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The U.S. Justice Department kept a secret database of U.S. calls made to and from foreign countries, a new court filing and officials familiar with the program say.

The filing, which was in regard to a man accused of conspiring to illegally export electronics to Iran, did not say how many or which countries were involved.

The Wall Street Journal reports:

A Drug Enforcement Administration official said in the three-page filing that the agency has long used administrative subpoenas—not federal court orders—to collect the metadata of U.S. calls to and from foreign countries “that were determined to have a demonstrated nexus to international drug trafficking and related criminal activities.’’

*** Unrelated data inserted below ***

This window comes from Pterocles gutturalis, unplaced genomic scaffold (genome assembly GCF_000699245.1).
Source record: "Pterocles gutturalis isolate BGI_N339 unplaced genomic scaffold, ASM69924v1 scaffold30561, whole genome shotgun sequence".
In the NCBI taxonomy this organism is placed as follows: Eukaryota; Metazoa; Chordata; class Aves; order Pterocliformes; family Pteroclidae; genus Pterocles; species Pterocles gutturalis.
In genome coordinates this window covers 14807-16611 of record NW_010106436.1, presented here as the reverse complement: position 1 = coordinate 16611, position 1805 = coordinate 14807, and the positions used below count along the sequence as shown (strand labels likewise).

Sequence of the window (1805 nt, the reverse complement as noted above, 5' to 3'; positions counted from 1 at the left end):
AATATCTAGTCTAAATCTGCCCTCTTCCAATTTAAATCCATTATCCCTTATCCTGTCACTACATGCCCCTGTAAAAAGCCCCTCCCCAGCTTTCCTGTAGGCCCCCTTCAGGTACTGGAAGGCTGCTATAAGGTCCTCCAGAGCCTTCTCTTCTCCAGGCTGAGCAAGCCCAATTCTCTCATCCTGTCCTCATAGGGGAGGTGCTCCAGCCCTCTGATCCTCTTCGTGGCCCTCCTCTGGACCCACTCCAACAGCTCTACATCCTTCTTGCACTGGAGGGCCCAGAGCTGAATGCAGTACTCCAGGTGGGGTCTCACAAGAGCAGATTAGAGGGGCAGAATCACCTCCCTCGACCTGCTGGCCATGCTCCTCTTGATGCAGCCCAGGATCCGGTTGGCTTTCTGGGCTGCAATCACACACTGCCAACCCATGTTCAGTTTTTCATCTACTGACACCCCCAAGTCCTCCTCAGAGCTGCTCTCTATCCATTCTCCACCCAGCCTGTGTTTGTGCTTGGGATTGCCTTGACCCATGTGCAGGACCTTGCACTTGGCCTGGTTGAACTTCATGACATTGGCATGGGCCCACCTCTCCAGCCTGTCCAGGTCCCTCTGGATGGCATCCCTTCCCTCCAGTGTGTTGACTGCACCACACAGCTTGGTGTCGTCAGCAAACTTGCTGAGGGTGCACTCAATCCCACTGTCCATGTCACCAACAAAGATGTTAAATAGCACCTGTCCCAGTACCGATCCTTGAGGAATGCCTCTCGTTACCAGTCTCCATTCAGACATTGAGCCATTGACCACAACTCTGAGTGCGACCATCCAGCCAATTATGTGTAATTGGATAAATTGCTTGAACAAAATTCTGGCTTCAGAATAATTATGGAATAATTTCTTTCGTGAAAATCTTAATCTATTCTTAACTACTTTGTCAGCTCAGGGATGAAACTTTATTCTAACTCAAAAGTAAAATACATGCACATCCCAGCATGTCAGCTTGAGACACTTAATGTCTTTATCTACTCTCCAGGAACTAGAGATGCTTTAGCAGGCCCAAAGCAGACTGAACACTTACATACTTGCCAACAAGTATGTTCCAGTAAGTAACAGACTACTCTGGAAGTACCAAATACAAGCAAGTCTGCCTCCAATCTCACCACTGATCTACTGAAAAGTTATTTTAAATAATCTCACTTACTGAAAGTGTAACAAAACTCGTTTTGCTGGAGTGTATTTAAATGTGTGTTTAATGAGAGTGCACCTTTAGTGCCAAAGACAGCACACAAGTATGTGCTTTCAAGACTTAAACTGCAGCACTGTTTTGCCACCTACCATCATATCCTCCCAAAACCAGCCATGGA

The program began in the 1990s, according to people familiar with its operation, and was shut down in August of 2013, amid reports about the DEA gathering phone records in other ways.

A Justice Department official said the database was deleted and hasn’t been searched since 2013, and said the DEA is no longer collecting bulk telephone records from U.S. phone companies.

— Posted by Alexander Reed Kelly.

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